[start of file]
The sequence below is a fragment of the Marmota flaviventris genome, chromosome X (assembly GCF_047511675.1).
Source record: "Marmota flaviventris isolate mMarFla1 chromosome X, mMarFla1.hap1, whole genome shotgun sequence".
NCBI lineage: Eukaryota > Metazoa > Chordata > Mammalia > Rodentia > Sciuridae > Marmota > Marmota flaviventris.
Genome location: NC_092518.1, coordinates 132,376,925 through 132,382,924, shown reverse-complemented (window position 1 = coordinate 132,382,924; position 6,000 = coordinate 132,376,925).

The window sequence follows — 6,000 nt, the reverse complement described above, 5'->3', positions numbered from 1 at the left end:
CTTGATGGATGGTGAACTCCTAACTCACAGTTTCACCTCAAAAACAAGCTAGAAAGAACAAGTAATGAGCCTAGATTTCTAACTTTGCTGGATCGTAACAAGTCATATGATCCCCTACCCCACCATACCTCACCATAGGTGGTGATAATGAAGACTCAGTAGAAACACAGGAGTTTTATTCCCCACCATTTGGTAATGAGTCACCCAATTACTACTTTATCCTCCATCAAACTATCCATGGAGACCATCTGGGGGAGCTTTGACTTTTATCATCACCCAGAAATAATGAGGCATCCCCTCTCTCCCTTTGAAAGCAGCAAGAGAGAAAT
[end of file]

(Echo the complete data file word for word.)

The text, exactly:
The sequence below is a fragment of the Marmota flaviventris genome, chromosome X (assembly GCF_047511675.1).
Source record: "Marmota flaviventris isolate mMarFla1 chromosome X, mMarFla1.hap1, whole genome shotgun sequence".
NCBI lineage: Eukaryota > Metazoa > Chordata > Mammalia > Rodentia > Sciuridae > Marmota > Marmota flaviventris.
Genome location: NC_092518.1, coordinates 132,376,925 through 132,382,924, shown reverse-complemented (window position 1 = coordinate 132,382,924; position 6,000 = coordinate 132,376,925).

The window sequence follows — 6,000 nt, the reverse complement described above, 5'->3', positions numbered from 1 at the left end:
CTTGATGGATGGTGAACTCCTAACTCACAGTTTCACCTCAAAAACAAGCTAGAAAGAACAAGTAATGAGCCTAGATTTCTAACTTTGCTGGATCGTAACAAGTCATATGATCCCCTACCCCACCATACCTCACCATAGGTGGTGATAATGAAGACTCAGTAGAAACACAGGAGTTTTATTCCCCACCATTTGGTAATGAGTCACCCAATTACTACTTTATCCTCCATCAAACTATCCATGGAGACCATCTGGGGGAGCTTTGACTTTTATCATCACCCAGAAATAATGAGGCATCCCCTCTCTCCCTTTGAAAGCAGCAAGAGAGAAAT